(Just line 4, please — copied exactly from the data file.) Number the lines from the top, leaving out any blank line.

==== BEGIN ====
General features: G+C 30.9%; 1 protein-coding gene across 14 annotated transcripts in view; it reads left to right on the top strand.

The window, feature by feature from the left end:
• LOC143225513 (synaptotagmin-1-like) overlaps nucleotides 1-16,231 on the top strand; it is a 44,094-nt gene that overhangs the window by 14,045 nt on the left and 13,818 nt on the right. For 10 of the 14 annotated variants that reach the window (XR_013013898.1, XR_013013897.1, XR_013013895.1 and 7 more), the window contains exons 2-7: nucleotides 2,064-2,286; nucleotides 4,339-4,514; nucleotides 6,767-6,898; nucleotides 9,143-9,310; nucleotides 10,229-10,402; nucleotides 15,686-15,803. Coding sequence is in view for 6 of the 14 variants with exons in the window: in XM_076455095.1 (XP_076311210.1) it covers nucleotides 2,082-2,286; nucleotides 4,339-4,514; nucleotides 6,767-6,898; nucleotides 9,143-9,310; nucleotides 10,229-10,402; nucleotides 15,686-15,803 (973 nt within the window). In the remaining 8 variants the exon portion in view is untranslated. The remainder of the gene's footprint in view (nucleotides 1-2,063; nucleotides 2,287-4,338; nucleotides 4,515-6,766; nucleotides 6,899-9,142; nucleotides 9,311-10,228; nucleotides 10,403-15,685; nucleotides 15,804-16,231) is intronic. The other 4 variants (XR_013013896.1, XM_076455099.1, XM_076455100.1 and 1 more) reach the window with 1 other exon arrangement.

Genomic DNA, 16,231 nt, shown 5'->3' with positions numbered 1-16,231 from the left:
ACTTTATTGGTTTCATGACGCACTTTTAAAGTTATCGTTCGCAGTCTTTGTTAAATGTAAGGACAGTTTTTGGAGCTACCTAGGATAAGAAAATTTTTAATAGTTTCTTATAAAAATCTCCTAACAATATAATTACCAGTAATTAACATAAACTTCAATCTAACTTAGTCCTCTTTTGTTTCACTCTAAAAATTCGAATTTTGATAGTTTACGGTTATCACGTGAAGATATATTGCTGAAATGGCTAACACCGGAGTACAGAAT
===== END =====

Genomic DNA, 16,231 nt, shown 5'->3' with positions numbered 1-16,231 from the left: